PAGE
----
This photo was taken in a small family vineyard in Burgundy, France. It shows the grapes at the moment of véraison, meaning the onset of ripening. As the farmer/winemaker was excited to share, this is one of the most important moments in the yearly lifecycle of a grapevine. It is a turning point where the vine transitions from growing to ripening, when acid accumulation ceases and sugar increases as the grape uses acid reserves for energy.
At this moment the winegrower changes the way s/he cares for the vines: inspecting, pruning and testing with an eye to the harvest. The changes in this time critically influence the ultimate quality of the grapes, so for the winegrower it is both exciting and stressful to support the process, fully aware that nature can’t be controlled.
It occurs to me that this could be a helpful metaphor for navigating our spiritual lives at this moment in history, with medical, economic, political and cultural crises converging. I’m finding some inspiration for this in Ignatian Spirituality. In the Spiritual Exercises, we are continually invited to live in the moment because the present is the only moment of grace. Moments of grace are moments of experiencing the presence of God – which is mostly about us paying attention.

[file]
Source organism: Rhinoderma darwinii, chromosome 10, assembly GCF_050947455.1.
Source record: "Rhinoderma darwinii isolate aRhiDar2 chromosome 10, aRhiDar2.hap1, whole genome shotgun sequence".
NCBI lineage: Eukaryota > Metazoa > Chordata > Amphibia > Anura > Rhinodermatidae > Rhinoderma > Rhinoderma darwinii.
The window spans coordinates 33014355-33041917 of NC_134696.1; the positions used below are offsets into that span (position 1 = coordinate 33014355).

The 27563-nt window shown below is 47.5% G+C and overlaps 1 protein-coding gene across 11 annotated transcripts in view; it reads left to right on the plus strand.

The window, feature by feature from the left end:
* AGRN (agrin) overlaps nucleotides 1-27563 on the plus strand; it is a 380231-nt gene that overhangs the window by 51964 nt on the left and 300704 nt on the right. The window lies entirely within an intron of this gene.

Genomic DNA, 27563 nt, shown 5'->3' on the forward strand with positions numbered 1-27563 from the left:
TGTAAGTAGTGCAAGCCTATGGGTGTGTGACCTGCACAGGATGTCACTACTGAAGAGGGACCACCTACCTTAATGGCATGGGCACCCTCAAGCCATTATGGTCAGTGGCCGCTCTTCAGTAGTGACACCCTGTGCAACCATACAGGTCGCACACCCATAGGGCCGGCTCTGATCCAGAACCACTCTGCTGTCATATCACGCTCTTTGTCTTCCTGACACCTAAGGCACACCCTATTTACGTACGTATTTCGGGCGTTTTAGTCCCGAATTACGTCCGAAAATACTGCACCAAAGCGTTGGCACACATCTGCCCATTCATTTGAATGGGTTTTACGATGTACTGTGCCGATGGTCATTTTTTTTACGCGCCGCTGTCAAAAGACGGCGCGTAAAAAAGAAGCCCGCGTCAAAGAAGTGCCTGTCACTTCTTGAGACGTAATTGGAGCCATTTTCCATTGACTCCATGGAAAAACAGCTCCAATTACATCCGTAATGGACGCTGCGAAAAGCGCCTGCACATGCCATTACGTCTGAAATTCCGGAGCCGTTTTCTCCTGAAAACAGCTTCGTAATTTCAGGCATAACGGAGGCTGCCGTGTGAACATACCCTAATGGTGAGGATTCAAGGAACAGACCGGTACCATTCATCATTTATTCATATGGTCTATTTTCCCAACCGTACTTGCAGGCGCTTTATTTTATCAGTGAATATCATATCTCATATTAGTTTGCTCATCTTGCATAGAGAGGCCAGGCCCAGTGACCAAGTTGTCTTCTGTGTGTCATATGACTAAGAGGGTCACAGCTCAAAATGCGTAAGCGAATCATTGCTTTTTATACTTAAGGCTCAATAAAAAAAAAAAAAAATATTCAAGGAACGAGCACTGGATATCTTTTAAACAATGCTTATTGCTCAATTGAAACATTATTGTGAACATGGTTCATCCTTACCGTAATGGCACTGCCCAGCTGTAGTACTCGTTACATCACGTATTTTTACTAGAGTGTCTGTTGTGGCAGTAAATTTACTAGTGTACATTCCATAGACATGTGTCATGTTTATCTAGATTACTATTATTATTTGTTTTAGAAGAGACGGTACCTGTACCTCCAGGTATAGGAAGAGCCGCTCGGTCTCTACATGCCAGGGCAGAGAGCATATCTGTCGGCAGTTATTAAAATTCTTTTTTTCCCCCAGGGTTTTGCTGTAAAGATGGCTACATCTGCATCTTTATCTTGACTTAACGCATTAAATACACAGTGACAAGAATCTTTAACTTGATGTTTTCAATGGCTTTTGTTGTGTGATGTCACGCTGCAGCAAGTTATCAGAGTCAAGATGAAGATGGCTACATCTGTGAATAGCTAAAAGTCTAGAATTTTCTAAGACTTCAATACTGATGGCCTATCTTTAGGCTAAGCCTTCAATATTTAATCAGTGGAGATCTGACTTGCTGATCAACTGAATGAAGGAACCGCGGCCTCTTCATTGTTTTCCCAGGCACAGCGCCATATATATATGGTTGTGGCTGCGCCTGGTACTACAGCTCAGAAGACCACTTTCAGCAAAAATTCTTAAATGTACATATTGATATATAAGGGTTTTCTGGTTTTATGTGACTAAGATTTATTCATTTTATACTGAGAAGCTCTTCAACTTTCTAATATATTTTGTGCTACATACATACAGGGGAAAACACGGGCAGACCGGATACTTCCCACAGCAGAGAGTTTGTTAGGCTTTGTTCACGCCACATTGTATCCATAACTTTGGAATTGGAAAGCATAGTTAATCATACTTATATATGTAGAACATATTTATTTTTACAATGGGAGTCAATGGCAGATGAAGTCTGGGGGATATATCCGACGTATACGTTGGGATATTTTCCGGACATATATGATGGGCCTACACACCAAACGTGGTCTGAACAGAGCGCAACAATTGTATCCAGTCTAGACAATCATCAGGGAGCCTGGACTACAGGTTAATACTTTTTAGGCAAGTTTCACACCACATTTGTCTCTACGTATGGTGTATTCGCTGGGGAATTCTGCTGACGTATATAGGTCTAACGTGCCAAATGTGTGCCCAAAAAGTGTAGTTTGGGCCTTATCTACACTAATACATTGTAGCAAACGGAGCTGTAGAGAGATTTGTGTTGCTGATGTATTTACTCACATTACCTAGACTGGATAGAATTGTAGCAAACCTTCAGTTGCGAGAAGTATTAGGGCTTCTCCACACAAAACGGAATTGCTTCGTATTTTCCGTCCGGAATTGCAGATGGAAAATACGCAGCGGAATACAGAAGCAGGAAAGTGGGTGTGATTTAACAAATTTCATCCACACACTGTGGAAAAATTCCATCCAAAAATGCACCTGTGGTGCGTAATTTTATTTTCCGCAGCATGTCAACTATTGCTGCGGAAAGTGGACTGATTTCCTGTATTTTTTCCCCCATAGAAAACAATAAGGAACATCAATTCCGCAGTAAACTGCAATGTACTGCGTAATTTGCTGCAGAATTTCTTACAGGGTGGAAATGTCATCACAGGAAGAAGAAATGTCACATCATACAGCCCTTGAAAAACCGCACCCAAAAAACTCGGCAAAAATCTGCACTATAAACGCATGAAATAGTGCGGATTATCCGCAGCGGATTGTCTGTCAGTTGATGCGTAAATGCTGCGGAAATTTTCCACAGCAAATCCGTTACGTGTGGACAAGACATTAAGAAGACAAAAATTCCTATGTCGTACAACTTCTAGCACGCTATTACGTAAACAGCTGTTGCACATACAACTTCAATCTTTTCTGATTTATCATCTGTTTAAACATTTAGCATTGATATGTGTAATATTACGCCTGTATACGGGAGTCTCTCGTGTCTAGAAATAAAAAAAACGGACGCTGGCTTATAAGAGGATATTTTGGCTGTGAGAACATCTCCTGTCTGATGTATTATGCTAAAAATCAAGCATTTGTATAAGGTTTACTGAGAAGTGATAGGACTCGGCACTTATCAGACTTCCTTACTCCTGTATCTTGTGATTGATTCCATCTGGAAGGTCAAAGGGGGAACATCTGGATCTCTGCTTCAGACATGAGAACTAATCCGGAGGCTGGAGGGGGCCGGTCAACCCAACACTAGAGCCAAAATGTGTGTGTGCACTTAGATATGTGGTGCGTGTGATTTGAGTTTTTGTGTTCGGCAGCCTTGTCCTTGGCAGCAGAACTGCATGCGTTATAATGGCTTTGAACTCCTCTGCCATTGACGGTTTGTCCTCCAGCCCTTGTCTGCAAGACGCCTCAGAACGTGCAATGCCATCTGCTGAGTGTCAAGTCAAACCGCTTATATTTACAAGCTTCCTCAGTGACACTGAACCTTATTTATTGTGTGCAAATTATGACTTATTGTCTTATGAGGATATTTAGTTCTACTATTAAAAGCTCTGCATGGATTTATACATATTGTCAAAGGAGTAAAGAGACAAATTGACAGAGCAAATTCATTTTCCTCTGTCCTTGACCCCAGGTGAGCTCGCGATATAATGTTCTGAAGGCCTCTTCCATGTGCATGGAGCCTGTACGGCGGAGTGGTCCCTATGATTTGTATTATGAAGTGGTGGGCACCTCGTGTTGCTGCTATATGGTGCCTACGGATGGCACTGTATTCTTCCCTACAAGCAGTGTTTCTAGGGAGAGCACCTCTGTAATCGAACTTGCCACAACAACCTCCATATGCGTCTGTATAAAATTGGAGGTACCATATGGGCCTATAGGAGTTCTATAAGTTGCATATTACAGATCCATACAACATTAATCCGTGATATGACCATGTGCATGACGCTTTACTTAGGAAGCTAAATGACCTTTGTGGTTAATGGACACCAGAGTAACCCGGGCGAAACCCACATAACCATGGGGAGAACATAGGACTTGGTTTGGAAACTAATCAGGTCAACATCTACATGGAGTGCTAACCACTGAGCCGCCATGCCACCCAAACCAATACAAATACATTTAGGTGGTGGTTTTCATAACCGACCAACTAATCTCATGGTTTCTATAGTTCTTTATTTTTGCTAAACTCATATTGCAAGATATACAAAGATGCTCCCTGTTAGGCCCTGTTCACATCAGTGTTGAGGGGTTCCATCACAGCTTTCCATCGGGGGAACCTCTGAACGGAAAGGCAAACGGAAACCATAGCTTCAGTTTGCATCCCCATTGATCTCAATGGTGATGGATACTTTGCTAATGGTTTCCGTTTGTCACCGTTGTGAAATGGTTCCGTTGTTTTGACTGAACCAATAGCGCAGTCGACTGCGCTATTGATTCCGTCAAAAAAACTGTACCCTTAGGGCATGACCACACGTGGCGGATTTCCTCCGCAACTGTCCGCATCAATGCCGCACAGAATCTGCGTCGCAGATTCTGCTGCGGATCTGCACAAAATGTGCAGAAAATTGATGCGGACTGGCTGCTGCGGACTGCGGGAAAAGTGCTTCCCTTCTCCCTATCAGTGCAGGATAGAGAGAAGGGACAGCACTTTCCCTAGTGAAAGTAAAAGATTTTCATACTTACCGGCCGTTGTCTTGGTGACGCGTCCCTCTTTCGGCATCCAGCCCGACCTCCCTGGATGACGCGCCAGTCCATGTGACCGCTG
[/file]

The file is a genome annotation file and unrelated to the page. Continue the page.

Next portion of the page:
Winegrowers talk about veraison as a “moment”, and when I listened to the one in Burgundy I experienced it as a grace. He was totally present to his vines and the life within them, an attentiveness that would guide his work for the crucial ripening process.
Ignatius points us to a vision of God who is alive and active in the world and in each person’s life. Now I believe this, of course, but my responses to daily stresses might indicate otherwise. How often do I listen to the latest news and feel simply overwhelmed? Because I don’t trust others in their roles? Because I can’t fix it all for myself and those I love? Because it is too big, or maybe even too evil?
When I take time to remind myself who is actually in charge, who loved us all into being and who is with us always, I can walk more humbly with God in each moment of the day and be open to divine guidance for my attitude and actions. And I can more readily experience each moment as a moment of grace.
Fear not, I am with you;
be not dismayed; I am your God.
I will strengthen you, and help you,
and uphold you with my right hand of justice. (Isaiah 41:10)